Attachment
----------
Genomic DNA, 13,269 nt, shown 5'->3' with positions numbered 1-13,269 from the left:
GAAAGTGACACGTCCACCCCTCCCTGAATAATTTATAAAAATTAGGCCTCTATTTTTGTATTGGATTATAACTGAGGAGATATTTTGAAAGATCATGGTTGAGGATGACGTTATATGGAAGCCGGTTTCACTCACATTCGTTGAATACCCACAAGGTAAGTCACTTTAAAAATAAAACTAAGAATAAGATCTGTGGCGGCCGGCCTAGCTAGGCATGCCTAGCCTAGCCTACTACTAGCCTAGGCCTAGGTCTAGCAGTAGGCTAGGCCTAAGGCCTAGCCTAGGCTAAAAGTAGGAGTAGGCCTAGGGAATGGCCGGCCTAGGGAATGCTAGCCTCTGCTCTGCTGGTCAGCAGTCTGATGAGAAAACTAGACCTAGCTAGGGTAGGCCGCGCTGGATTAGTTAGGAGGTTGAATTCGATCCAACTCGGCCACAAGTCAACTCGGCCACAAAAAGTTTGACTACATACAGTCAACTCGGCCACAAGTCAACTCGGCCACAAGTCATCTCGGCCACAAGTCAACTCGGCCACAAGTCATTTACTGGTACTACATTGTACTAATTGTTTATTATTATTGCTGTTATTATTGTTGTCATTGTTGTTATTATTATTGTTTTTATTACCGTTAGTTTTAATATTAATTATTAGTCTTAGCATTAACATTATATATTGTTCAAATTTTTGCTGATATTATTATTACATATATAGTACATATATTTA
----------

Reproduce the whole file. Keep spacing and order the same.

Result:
Genomic DNA, 13,269 nt, shown 5'->3' with positions numbered 1-13,269 from the left:
GAAAGTGACACGTCCACCCCTCCCTGAATAATTTATAAAAATTAGGCCTCTATTTTTGTATTGGATTATAACTGAGGAGATATTTTGAAAGATCATGGTTGAGGATGACGTTATATGGAAGCCGGTTTCACTCACATTCGTTGAATACCCACAAGGTAAGTCACTTTAAAAATAAAACTAAGAATAAGATCTGTGGCGGCCGGCCTAGCTAGGCATGCCTAGCCTAGCCTACTACTAGCCTAGGCCTAGGTCTAGCAGTAGGCTAGGCCTAAGGCCTAGCCTAGGCTAAAAGTAGGAGTAGGCCTAGGGAATGGCCGGCCTAGGGAATGCTAGCCTCTGCTCTGCTGGTCAGCAGTCTGATGAGAAAACTAGACCTAGCTAGGGTAGGCCGCGCTGGATTAGTTAGGAGGTTGAATTCGATCCAACTCGGCCACAAGTCAACTCGGCCACAAAAAGTTTGACTACATACAGTCAACTCGGCCACAAGTCAACTCGGCCACAAGTCATCTCGGCCACAAGTCAACTCGGCCACAAGTCATTTACTGGTACTACATTGTACTAATTGTTTATTATTATTGCTGTTATTATTGTTGTCATTGTTGTTATTATTATTGTTTTTATTACCGTTAGTTTTAATATTAATTATTAGTCTTAGCATTAACATTATATATTGTTCAAATTTTTGCTGATATTATTATTACATATATAGTACATATATTTA